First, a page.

Don Rogers: Vail Valley neighbor, wail away if you like
Vail, CO, Colorado
I know. Something is very wrong with me.
I don’t merely have a thick skin when criticized. I relish the leap from frying pan to fire. The hotter the better.
A previous career in firefighting doesn’t quite explain it, although my brand of firefighting had far less to do with cooling water than fighting fire with more fire. Even so, we were always the good guys, however we got the job done in the wildlands of the West.
I know I’m still a good guy. And so I take being criticized, mischaracterized, my aims falsified pretty much in stride.
Consider the source, always.
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When critics outfit me with a pronged spear as a soul in addition to castigating me for sharing the wrong opinions, I’m delighted, not bothered.
Why? Because on some level they are engaging in a public discussion, committing civics, albeit on a low level.
The lowest level, of course, happens in the comments section following every story on the Vail Daily Web site. You have to identify your real self to have a letter to the editor or Valley Voices column published.
Those hardy souls who accept accountability for their words are rewarded with credibility. The criticism, if that’s the point of their submission, tends to have more of what lawyers call the “true facts” and go a bit easier on the snarky stuff you find all too often in the Web comments.
The Web commenters have the option of standing behind their words with their true identities. I put my name on all my comments, for instance, although I seldom have the inclination to join these conversations. Nor should I, really. It’s the readers’ turn, after all. I’ve had my say.
But you almost never see anyone’s real name as author on the Web comments. These critics want to participate from behind a veil. This will upset some to say, but that fundamentally comes from cowardice. Whatever the reason, however nobly some phrase their reasoning, it boils down to fear of exposure.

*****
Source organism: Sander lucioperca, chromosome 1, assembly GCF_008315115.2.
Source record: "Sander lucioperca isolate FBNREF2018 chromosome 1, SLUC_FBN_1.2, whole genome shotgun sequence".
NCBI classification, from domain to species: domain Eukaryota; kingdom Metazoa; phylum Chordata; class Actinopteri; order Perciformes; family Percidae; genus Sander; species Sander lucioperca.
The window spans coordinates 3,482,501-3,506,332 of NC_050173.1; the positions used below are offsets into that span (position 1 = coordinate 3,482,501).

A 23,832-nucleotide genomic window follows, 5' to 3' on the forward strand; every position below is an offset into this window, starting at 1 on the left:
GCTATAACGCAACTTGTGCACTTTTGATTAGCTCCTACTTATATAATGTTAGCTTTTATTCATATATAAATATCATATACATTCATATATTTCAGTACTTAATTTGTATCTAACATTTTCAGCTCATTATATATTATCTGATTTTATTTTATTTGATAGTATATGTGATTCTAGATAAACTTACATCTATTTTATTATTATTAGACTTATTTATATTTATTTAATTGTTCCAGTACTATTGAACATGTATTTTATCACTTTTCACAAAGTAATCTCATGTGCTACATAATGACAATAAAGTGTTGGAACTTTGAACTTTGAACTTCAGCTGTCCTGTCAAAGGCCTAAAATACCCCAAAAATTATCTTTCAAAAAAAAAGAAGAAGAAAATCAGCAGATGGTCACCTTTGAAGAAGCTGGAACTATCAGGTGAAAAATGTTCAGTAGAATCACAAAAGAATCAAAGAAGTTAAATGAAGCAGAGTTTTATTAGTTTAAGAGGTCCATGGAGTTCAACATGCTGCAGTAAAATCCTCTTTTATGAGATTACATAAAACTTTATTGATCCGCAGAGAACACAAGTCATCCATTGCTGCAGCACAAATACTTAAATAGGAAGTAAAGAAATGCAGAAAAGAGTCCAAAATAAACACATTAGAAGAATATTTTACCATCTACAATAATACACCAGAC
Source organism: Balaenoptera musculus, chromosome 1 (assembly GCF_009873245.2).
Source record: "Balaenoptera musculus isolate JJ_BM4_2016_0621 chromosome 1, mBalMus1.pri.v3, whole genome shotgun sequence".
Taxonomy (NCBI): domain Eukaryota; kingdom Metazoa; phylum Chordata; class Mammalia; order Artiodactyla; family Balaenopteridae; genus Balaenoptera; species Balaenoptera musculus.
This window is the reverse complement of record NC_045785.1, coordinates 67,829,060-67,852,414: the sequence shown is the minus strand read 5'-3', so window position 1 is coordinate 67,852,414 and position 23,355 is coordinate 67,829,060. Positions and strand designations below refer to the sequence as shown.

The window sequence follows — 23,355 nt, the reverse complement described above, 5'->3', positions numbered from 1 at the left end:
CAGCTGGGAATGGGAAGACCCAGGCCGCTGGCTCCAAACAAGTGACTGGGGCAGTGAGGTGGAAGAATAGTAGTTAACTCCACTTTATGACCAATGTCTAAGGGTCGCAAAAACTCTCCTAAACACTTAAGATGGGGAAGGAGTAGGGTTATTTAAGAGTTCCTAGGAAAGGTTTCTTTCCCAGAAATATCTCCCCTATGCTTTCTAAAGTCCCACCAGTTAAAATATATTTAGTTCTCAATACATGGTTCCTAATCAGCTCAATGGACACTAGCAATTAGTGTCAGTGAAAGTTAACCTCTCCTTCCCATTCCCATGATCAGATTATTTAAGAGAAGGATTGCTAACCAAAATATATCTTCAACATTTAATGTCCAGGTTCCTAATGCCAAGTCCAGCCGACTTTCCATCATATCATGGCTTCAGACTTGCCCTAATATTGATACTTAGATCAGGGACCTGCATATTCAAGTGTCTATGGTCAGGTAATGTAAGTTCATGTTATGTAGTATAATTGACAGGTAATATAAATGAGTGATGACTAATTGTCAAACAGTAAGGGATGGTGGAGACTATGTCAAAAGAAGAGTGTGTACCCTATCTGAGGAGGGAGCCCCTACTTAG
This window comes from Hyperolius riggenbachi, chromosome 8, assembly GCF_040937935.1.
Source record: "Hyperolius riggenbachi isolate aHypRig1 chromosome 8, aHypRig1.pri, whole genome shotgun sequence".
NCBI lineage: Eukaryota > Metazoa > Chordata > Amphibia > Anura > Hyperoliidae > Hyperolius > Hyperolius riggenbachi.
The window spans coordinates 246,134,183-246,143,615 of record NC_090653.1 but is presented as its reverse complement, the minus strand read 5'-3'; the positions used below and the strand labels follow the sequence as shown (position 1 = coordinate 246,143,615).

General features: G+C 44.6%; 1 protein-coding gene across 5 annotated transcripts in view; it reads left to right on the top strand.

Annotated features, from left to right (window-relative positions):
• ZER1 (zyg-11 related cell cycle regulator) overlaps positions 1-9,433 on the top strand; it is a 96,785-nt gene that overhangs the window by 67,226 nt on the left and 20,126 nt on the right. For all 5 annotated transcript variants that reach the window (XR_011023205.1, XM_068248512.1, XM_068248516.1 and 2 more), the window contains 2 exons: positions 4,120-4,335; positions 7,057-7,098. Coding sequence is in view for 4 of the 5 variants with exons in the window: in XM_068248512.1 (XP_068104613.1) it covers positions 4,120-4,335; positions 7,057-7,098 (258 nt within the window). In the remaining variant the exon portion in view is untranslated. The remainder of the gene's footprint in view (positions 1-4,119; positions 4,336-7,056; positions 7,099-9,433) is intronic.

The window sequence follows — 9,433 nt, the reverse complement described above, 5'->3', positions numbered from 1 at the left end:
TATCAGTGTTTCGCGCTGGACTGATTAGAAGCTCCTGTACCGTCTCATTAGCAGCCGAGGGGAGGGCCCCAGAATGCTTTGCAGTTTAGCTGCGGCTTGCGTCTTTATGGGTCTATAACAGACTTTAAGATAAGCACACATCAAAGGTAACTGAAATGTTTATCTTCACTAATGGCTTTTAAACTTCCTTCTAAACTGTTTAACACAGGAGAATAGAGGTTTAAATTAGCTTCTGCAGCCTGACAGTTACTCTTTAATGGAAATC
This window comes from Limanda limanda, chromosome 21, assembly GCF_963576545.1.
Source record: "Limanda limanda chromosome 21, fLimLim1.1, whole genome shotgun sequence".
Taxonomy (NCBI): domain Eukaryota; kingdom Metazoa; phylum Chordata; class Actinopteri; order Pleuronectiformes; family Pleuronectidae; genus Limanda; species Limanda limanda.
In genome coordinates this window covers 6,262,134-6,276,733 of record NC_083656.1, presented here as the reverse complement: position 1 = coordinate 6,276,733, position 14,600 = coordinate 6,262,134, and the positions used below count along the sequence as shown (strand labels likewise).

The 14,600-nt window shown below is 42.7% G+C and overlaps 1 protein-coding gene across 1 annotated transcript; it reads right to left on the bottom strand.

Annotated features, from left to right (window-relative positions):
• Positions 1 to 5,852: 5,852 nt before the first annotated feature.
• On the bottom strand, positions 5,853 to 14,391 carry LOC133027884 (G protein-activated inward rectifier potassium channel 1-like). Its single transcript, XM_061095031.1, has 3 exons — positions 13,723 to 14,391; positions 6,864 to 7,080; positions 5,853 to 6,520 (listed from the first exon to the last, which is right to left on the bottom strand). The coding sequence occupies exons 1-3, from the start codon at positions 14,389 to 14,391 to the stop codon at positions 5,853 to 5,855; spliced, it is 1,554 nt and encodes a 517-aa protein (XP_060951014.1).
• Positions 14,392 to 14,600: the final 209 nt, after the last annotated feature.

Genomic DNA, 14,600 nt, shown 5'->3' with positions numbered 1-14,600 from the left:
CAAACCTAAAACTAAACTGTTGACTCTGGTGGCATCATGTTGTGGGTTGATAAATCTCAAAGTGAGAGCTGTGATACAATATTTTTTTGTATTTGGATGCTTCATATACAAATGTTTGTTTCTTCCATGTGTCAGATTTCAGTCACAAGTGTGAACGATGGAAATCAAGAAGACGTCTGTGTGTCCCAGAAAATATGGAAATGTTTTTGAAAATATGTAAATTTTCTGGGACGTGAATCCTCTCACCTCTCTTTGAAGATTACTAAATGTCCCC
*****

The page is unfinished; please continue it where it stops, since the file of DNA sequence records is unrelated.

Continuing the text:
And no wonder, with what some of these folks say. They understand on some level these are things they would be thought less of for expressing.
That raises the question of whether they should be allowed to express their viewpoint without being fully identified.
It’s a very good question.
The phone-in comment feature “Tipsline” died a quick death once we required callers to properly identify themselves a couple of years ago.
Funny thing, though. Even some of the feature’s biggest critics missed it after it was gone. They thought the commentary section lost a little spark with its loss, became bland for only publishing the higher-minded commentary from those with more backbone.
The Web comments receive similar criticism, mostly from civic leaders whose oxen have been gored. What I see as simply part of being in the public eye they view as abuse.
Well, neighbor, not everyone can be your friend. We all have our critics, some of them quite harsh.
And not everyone is nice or entirely honest in their rhetoric. They make assumptions. They exaggerate. Sometimes they even lie a little bit. This just is.
Myself, I deal in nonfiction. I want to understand what is real. One thing that’s real is this: I learn a lot from my critics, even the ones too chicken to back their words with their real names.
Yes, they are coarse in thought and word, and cowards too. I do wish they would stop being virtual vampires and step into the light.
Still, on some level they are contributing. I’ll take them over those poor souls who are too apathetic to even bother.
And sometimes, even the nameless ones make very good points.
You may disagree, but I believe they have their place. If blasting me personally — even completely unfairly — helps these folks make their point, I’m OK with that.
I really don’t care whether someone too chicken to show themselves likes me. Consider the source.
I’m that kid digging in the stable on Christmas morning, convinced there’s a pony in there somewhere, in their ideas.
Don Rogers is the editor and associate publisher of the Vail Daily. He can be reached at 748-2920 or firstname.lastname@example.org. He welcomes your comments.